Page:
Sometimes I think I’m a perfectionist. At least that’s what a part of me says when I don’t want to take a risk. If you’re going to do this, you better do it right. (Hello, pressure!) What if I don’t do it right? What if this doesn’t work out?
As human beings we subject ourselves to two kinds of perfection: self-imposed and externally imposed. Externally imposed perfection is easier to deal with because the standard is usually clear. You (or someone else) can tell when you’ve met it, usually in terms of quality, time, or dollars.
There’s another breed of perfection, a trickier, stealthier kind. Self-imposed perfection is borne from our internal expectations, ideas, anything that’s been planted in our brains during our lives. The standards are vague, even concocted. What you should do. What the right thing is. The white-picket-fence-Stepford-kinda-way. (Yikes!)
Self-imposed perfection rears its head when there is something you really want to do. A dream. A big idea that keeps you up at night. The career change you’d love to make but other people wouldn’t understand.
Ultimately, perfectionism arises because of fear. It’s not the standard you hold yourself to that is relevant. It’s actually about the underlying thing that you’re doing – the task, the action, the project you want to do but haven’t started. That thing is what matters to you.
Without external motivation or built-in repercussions, it’s up to you. You’re scared. You’ll fail. You’ll look stupid. People will judge you. You’re afraid you’re not good enough. It has to be amazing. You won’t make money from it. You’ll end up on the street. The list is endless.
Uncertain outcome + “It matters” + “It’s up to me” = Fear à Perfectionism
It even denigrates you for not trying. No wonder it easy to procrastinate or just plain not do it.
What’s at stake? Actually, not everything. The status quo, a comfortable but unfulfilling job, feeling half-dead, and not having to risk anything are not at stake.
Big things are at stake. Knowing you are capable (confidence). Making that dream a reality. Trying to make that dream a reality and learning new things about yourself along the way. Learning and growing. Being 40, 60, 80 years old and knowing that I have no regrets. Feeling alive and fully engaged with the one life you have. Being true to what’s important to you.
If the Lotto were knew your inner perfectionist it would say, “You can’t win because you don’t play.” More times than not, we don’t play.
If you do want to play (and I hope you do, because it’s what life is all about), here are a few strategies for getting your inner perfectionist to shut up for a while:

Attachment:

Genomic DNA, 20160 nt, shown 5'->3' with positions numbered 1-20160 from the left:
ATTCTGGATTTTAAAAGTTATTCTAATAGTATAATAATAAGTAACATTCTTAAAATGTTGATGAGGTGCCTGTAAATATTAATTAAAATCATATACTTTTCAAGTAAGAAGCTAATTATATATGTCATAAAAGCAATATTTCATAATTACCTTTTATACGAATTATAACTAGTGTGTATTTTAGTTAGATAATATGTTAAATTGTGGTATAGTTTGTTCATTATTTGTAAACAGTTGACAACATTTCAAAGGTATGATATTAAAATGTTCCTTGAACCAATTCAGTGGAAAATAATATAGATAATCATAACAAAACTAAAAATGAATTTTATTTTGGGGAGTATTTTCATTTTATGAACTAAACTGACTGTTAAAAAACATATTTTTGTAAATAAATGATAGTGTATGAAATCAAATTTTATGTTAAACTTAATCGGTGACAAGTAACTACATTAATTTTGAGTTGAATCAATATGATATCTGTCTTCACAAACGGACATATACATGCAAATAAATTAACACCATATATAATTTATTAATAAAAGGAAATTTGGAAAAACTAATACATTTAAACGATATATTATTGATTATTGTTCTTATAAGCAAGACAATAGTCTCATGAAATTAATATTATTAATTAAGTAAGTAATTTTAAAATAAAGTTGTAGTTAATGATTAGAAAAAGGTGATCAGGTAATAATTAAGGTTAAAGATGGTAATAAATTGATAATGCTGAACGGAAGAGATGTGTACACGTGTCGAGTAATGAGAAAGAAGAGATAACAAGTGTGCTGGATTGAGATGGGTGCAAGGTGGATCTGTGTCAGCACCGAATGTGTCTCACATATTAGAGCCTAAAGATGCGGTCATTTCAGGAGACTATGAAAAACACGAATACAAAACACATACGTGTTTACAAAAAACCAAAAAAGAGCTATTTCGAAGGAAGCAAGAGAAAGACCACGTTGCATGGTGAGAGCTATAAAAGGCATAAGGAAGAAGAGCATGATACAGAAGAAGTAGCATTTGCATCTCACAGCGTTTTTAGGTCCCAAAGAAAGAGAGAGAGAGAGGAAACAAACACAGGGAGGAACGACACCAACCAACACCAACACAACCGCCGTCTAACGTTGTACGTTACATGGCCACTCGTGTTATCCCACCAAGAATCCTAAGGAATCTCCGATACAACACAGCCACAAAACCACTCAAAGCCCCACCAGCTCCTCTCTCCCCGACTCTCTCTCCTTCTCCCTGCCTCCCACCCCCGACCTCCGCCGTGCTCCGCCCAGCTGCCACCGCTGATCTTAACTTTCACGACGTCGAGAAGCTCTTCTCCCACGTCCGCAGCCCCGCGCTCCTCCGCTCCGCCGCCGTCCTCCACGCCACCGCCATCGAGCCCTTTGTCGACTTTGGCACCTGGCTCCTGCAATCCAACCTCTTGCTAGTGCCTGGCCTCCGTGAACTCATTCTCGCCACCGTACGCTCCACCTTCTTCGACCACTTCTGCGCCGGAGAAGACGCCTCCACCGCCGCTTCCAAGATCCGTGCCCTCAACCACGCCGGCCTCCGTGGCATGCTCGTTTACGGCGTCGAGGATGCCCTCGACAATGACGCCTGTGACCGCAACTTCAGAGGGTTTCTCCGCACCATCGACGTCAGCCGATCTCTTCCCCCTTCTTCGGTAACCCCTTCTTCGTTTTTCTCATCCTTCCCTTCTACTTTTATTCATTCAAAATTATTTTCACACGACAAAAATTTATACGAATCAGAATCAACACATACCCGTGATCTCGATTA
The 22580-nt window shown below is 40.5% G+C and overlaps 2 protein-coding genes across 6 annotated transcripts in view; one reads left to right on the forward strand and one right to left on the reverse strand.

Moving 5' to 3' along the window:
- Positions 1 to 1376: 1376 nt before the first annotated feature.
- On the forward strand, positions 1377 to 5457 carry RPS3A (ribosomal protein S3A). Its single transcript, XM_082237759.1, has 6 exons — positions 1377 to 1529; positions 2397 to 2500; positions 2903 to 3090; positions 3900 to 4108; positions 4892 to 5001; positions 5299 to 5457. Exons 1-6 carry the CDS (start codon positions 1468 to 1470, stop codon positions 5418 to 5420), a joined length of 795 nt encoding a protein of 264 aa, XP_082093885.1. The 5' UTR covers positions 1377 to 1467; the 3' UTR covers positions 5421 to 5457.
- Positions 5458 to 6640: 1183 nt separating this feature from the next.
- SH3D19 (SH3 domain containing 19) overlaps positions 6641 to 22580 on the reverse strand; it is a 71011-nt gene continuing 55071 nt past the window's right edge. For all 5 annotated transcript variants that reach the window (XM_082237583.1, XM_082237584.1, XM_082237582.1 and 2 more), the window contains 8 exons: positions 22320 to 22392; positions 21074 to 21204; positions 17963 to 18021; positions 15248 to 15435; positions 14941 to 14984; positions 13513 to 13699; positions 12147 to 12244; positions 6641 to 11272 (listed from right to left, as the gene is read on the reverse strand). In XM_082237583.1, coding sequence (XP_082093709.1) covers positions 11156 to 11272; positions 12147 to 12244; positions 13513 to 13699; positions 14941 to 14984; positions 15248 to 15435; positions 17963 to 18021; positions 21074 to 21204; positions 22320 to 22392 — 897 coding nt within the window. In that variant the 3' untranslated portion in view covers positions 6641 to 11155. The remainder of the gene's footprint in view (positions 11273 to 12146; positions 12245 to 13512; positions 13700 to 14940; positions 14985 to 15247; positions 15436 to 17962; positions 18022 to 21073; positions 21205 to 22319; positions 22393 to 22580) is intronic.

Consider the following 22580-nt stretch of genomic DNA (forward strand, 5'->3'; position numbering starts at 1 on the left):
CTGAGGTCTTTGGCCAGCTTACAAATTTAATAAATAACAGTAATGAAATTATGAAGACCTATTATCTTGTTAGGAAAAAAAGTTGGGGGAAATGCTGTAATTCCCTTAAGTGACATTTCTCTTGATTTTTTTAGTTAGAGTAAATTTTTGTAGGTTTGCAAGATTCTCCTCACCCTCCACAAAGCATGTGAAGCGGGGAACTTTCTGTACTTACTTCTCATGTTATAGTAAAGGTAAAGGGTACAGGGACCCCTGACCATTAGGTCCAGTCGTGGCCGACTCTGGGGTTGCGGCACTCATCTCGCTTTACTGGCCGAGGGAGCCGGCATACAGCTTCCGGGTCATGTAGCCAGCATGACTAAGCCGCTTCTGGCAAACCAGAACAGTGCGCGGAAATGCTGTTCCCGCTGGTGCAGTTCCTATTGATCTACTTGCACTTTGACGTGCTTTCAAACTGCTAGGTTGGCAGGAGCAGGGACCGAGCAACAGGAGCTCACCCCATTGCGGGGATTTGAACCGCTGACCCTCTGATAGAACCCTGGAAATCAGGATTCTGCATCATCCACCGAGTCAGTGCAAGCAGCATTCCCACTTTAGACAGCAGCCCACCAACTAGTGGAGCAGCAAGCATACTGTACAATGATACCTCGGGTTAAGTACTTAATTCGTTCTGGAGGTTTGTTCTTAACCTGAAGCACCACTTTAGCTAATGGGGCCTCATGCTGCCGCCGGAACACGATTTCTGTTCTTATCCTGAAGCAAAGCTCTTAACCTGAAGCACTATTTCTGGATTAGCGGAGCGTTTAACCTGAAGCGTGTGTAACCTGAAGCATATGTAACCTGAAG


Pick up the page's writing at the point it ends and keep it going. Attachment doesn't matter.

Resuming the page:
--- Be aware of your inner perfectionist. Get to know this character up close and personal: what s/he looks like, how old s/he is, when s/he tends to show up, what s/he is afraid of, when s/he gets pissed off, what s/he says over and over again. When you get familiar with your perfectionist’s qualities, you recognize the voice in your head when it starts talking. Look for this character immediately when you begin to think something is not possible.
--- Become friends. Talk to your perfectionist as if you’ve known him or her for a long time. “Oh, HI! It’s you again. Thanks for the input but I’m not interested in your opinion right now.” Or, “Hey, I know you! I know you don’t want me to get hurt but this is something I have to do, so please butt out.” Be persistent because the perfectionist doesn’t give up easily. Sometimes it’s helpful to send them to a place they’d have lots of things to do. If your inner perfectionist likes to judge everyone’s appearance, try sending her to a fashion show to write a review.
--- Ignore it. When you notice that perfectionist chatter, say Stop, literally turn your head the other way, and refocus your thoughts on what you were doing before that voice butted in. Then keep going.
--- Find other people who are doing what you want to do. Not to compare yourself to anyone else. Comparisons are a habit of your perfectionist. Instead, seek out other people doing what you want to do to with the intention of gathering evidence that it can be done and is being done! Allow yourself to be inspired. They are doing it, and so can you. Build up your confidence more and more.
When your inner perfectionist is quieted, ask yourself: What do I want/need to do now? Listen, and see what comes up. Then do it. I invite you to take one small step, and then repeat.
Yours in wildness ~~